Trade has been hit most in the country, especially the wholesale and retail trade segments. The sector experienced a 3.2% YoY decline in growth, which was more than the 2.5% drop registered in Q1. The weak performance in the sector was spearheaded by the wholesale segment. The segment shrunk as a result of the decline in equipment & supplies and machinery sub-segment. The former was in line with the decline in the country’s non-oil domestic exports in the second quarter. The retail trade segment also shrunk because of a decline in both non-motor and motor vehicle retail sales. On an annualized bases, the segment contracted 7.9% quarter-over-quarter, which is a turnaround from the 3.1% growth posted in the first quarter.
Manufacturing also has been hit with a 3.1% YoY decline in the second quarter relative to the 0.3% the first quarter. This shows that an economic downturn is beginning to bite, especially with the slowing consumption of electronics. Precision engineering and transport engineering are the segments that have equally suffered in manufacturing. However, on an annualized basis, the sector has shrunk gradually with a 3.4% decline compared to the previous quarter’s 6.4%.
The Ministry of Trade and Industry has indicated that the company will continue feeling headwinds for the rest of 2019. The precision engineering and electronics segments will be affected most as the weakness in the first half are expected to continue. This will have a negative spillover impact on the wholesale segment as other related segments such as storage and transport also expected to suffer.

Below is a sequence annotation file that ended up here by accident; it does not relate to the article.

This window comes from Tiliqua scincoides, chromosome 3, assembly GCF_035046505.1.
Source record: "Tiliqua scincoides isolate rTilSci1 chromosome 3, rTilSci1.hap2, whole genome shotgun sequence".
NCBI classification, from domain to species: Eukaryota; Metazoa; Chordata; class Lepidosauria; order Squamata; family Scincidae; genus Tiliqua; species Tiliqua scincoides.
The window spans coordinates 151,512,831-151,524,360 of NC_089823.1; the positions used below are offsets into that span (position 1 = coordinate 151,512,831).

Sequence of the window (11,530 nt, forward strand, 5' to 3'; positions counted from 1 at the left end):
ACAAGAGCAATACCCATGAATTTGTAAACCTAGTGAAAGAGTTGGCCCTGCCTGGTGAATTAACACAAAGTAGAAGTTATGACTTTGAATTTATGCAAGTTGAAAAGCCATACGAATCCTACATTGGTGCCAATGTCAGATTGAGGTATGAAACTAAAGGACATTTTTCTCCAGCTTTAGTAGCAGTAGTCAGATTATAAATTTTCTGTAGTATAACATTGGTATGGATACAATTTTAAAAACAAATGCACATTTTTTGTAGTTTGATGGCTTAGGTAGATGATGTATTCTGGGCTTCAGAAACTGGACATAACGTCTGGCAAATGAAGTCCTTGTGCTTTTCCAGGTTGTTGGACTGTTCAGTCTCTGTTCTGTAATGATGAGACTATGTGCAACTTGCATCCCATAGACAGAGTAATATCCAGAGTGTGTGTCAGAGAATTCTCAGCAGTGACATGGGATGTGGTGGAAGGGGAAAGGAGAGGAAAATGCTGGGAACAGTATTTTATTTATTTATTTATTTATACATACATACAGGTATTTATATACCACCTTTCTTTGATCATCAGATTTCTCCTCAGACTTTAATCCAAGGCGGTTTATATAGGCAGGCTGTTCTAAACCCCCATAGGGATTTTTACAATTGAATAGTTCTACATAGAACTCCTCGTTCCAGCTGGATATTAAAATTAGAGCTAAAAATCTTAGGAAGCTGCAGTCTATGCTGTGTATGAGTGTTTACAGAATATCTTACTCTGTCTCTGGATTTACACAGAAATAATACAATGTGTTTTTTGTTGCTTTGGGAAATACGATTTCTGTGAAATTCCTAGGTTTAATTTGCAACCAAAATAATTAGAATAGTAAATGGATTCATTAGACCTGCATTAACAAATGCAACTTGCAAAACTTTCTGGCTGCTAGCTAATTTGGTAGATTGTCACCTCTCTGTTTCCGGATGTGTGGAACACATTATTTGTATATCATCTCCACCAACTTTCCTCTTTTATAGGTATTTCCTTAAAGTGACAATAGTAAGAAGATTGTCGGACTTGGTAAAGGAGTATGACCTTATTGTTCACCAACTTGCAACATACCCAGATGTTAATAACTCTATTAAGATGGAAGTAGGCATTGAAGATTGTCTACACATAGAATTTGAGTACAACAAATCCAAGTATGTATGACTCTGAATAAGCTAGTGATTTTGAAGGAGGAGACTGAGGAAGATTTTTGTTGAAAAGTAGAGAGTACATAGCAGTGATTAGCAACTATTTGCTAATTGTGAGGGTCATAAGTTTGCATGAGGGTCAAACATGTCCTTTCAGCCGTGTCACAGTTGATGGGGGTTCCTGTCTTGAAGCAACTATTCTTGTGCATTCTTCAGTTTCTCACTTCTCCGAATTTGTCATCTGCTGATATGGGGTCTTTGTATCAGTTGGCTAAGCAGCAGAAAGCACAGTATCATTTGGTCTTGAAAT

Singapore’s economic growth slowed in the first half of the year, and that trend is expected to continue in the second half. Just like most emerging economies, it suffered as a result of several factors like the softening global economy and the US-China trade war. Going forward to demand from major markets is expected to slow down, which will affect growth. In the second half, Singapore’s GDP growth is expected to moderate even as the effects of the 2018 fiscal stimulus dissipate the slow growth.
There are some strong indicators in the Singapore economy, even as recession hits. In the manufacturing sector, the food and beverage manufacturing, as well as aerospace segments, are expected to grow as a result of strong demand. Information and communication and finance and insurance sectors will continue to remain healthy bolstered by the sustained demand for IT solutions and payment processing services. The MTI permanent secretary has, however, indicated that the sectors that remain unaffected are not as large as manufacturing and trade.
It seems apparent that a recession will soon hit Singapore and the global economies soon judging from the economic softening that has been witnessed. All the factors pushing the economy into a recession are apparent, and it could be sooner if the US-China trade war doesn’t end soon. The conflict has .impacted on the electronics segment, which is already in a downturn, and it seems the dip will be prolonged. With business confidence already at new lows, it aggravates the downturn and will push the possibility of any recovery to late 2020.